According to research from IRU, the European road transport sector will face a 13% increase in driver shortage this year (2020).
In several European countries, the commercial freight driver shortage is set to rise from 23%, recorded in 2019, to 36% in 2020, according to a report by the International Road Transport Union (IRU).
The report also found that Poland and Romania are two of the most heavily impacted European countries. In Poland, driver shortage stands at 22% and is expected to increase by 15%, bringing it to 37% this year.
In Romania, the driver shortage stands at 50% and is expected to rise at 62% in 2020 - a 12% increase.
This affects the UK as multinational commercial drivers may decide to leave the UK post-Brexit, which could cause employment shortages in commercial fleets in the UK.
Poland and Romania also see the lowest rates of female drivers in Europe representing 2% of the commercial driver workforce.
Jan Buczek, president of the Association of International Road Hauliers in Poland (ZMPD), said: “To encourage more women and young people into the profession, it’s essential that improvements are made to guarantee better working conditions. There also needs to be greater state involvement in facilitating young people to become qualified drivers and help them overcome the high costs required for training and qualifications.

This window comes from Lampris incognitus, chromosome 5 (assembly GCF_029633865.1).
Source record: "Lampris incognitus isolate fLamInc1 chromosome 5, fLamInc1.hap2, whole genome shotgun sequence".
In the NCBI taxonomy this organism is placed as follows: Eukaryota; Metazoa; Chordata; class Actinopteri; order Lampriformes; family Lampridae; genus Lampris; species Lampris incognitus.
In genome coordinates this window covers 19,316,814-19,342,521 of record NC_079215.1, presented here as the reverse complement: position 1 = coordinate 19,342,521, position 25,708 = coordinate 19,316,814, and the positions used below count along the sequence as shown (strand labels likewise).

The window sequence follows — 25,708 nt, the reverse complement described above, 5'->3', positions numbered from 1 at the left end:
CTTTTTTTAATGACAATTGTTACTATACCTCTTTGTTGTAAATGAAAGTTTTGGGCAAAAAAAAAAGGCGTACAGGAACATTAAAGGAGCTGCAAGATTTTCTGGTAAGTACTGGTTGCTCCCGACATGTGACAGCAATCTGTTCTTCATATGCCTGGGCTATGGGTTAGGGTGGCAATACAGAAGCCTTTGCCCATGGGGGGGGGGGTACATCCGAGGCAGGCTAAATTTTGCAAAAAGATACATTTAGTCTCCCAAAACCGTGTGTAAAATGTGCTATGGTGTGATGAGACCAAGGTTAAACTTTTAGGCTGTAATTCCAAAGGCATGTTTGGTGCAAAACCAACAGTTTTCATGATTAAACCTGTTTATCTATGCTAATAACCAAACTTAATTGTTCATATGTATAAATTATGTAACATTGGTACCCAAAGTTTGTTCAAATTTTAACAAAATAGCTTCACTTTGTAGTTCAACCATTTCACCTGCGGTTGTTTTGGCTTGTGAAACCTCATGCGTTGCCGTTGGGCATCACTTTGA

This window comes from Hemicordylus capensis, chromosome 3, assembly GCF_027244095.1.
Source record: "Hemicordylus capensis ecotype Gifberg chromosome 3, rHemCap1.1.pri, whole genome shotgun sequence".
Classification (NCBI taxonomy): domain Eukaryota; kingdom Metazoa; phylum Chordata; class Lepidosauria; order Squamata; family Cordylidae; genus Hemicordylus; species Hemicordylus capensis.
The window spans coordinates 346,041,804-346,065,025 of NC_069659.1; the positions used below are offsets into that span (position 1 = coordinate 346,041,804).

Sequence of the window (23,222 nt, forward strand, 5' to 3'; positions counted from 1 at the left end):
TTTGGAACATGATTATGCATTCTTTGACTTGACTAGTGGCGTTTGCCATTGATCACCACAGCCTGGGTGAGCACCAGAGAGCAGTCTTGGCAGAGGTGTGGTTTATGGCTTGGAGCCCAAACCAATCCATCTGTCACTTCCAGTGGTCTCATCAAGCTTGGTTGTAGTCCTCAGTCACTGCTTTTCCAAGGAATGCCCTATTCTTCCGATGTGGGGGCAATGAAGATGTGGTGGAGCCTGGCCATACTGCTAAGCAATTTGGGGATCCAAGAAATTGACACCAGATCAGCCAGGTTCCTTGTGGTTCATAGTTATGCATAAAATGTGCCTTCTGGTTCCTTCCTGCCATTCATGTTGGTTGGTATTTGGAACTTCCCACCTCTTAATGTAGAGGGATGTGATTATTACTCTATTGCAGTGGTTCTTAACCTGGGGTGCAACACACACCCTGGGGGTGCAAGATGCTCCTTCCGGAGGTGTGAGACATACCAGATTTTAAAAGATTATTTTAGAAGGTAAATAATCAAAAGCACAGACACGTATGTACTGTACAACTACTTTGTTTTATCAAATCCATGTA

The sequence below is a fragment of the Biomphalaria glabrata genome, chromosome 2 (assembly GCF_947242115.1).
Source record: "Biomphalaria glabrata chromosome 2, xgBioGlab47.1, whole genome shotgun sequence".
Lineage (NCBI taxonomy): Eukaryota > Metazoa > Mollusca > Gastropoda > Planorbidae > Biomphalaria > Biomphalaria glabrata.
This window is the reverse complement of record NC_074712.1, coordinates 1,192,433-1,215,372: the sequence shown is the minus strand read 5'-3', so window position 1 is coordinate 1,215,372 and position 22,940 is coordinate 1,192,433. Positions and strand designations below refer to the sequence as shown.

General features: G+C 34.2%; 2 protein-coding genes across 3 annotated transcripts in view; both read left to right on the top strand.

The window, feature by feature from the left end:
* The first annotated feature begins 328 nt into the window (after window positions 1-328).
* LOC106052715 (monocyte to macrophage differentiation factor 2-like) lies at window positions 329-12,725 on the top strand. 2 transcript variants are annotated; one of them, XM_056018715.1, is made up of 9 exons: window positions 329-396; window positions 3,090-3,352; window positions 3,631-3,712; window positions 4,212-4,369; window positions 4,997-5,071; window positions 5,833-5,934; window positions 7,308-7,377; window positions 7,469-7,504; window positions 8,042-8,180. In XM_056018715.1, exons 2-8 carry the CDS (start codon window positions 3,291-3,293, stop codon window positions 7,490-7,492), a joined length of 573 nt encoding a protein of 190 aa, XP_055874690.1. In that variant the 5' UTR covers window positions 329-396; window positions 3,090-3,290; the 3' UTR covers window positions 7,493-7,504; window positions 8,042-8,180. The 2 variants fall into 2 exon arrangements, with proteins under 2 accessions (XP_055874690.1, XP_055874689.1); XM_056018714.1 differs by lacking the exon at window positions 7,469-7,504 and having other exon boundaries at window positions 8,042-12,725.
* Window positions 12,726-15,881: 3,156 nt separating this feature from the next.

“It is also necessary to change transport regulations. To use the acquired qualifications, students must be able to work. However, the regulations only allow them to do so after they become 21 years old. There is a risk that before they reach this age, they will start working elsewhere and will not return to this profession.”
When it concerns young drivers, 11% of the workforce in Poland are younger than 25 years old, while in Romania, the average age of drivers is 41 years old. These figures are better than the European averages, 7% of European drivers are below 25 years old and the average age of commercial drivers is 45 in Europe.
The report says that the driver shortage remains a universal problem across Europe and beyond. Some of IRU’s actions to reduce the number of driver shortages include:
- Lowering and harmonising minimum age to become a professional driver
- Development of a joint Charter together with the European Shippers’ Council (ESC) to improve treatment of drivers at delivery sites
- Creation and funding of more and better safe and secure truck parking areas
IRU secretary general, Umberto de Pretto, said: “While we have secured successes and set important ground work, more actions, including public-private cooperation, are needed urgently, to ensure our industry continues to strive and to deliver, as the lifeblood of the global economy.”